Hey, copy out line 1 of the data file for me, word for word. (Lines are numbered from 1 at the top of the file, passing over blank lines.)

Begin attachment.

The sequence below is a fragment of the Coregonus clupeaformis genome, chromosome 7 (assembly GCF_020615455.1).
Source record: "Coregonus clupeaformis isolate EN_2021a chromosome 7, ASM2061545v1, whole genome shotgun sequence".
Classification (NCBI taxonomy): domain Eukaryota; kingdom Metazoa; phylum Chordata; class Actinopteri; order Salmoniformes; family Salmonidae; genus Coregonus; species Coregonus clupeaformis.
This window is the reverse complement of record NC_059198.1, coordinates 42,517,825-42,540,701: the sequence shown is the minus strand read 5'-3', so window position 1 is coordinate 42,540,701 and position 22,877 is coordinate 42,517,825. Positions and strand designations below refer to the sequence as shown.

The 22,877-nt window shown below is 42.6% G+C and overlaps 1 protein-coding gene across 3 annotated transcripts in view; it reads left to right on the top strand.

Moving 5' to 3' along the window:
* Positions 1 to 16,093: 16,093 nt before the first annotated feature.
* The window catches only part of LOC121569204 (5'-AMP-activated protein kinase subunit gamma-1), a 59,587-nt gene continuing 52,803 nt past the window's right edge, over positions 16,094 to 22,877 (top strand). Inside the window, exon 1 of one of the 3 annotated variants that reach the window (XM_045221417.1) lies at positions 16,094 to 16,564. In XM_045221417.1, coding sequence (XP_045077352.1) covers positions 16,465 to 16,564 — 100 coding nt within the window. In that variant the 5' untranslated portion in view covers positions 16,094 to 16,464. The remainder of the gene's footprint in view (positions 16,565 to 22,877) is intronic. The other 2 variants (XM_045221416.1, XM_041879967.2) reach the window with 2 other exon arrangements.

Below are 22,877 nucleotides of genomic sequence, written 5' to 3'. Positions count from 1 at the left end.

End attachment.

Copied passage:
The sequence below is a fragment of the Coregonus clupeaformis genome, chromosome 7 (assembly GCF_020615455.1).